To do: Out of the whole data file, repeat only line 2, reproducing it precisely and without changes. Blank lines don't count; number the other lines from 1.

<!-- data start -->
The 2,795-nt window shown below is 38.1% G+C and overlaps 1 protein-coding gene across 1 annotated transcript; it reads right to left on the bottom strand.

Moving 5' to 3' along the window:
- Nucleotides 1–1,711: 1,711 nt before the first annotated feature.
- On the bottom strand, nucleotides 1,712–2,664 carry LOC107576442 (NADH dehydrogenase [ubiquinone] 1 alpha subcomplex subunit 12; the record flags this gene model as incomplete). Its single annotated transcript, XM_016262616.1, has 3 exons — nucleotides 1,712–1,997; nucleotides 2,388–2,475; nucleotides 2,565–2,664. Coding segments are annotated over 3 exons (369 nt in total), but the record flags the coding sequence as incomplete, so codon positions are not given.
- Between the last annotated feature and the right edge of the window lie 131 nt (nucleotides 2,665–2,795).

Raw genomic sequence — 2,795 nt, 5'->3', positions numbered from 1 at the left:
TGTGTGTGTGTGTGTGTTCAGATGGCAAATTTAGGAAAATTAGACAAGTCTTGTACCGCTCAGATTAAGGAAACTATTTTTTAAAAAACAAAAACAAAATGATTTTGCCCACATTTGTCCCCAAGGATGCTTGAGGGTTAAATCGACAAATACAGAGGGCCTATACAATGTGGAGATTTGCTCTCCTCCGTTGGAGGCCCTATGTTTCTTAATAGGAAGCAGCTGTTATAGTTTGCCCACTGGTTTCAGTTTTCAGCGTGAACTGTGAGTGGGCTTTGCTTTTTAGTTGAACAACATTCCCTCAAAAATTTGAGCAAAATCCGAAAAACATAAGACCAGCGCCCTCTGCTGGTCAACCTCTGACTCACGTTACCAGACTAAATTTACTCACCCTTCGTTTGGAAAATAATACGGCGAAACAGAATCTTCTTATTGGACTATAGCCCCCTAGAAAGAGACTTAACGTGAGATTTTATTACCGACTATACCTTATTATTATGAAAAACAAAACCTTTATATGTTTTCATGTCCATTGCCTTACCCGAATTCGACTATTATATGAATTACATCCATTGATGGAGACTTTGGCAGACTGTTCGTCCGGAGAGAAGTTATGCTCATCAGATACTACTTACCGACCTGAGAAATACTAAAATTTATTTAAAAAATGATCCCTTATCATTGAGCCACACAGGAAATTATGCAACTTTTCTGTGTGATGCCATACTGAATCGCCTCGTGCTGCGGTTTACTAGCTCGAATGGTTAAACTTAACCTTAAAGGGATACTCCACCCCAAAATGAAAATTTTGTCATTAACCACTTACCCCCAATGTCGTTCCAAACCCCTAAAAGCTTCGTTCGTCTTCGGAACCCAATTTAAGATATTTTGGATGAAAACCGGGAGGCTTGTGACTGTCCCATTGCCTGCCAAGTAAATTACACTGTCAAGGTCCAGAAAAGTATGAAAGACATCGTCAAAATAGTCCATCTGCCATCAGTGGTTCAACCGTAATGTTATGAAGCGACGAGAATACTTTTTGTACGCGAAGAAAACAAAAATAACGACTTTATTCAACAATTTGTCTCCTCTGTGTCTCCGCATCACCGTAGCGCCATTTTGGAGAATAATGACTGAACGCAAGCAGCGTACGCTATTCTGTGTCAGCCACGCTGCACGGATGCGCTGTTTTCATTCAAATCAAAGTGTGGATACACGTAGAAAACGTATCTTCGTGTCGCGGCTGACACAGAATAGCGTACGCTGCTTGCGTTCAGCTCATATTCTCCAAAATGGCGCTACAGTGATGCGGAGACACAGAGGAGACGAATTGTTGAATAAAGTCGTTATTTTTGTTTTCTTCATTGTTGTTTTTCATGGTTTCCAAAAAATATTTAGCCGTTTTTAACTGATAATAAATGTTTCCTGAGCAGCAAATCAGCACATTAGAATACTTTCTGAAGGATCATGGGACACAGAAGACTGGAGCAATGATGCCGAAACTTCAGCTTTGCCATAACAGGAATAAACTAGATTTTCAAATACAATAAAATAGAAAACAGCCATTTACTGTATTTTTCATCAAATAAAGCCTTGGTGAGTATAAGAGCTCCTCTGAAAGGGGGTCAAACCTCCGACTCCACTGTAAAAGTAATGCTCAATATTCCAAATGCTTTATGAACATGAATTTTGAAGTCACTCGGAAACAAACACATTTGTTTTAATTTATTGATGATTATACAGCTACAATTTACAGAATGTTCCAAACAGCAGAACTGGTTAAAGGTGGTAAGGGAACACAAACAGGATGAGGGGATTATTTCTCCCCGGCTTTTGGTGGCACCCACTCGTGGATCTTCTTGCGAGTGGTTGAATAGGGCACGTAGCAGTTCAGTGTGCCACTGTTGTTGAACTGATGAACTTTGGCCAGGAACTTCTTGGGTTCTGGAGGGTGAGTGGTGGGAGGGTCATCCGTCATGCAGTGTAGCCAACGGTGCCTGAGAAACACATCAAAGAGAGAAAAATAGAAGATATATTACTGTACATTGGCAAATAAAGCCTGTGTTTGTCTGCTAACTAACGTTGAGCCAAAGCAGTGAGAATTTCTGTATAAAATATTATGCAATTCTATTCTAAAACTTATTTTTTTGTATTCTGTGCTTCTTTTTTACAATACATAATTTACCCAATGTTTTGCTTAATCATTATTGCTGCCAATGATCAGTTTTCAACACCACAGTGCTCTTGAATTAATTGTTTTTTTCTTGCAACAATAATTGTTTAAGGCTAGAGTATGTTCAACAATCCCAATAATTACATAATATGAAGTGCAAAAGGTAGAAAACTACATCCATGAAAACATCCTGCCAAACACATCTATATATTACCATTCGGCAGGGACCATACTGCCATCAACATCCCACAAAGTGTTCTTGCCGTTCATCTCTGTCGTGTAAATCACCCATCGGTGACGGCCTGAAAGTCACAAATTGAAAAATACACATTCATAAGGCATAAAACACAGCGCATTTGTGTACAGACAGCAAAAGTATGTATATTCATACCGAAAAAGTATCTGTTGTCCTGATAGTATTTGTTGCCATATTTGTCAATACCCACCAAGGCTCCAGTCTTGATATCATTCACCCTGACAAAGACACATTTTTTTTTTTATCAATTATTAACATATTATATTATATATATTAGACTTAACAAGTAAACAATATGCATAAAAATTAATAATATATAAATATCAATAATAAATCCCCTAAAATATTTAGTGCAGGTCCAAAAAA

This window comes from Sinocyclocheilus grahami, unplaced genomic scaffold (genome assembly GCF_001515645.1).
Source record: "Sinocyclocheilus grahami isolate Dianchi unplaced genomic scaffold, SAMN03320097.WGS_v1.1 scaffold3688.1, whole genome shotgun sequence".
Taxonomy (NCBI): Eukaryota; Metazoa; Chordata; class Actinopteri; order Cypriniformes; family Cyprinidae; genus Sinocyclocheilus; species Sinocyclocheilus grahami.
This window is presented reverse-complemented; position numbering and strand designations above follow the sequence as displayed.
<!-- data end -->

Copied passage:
Moving 5' to 3' along the window: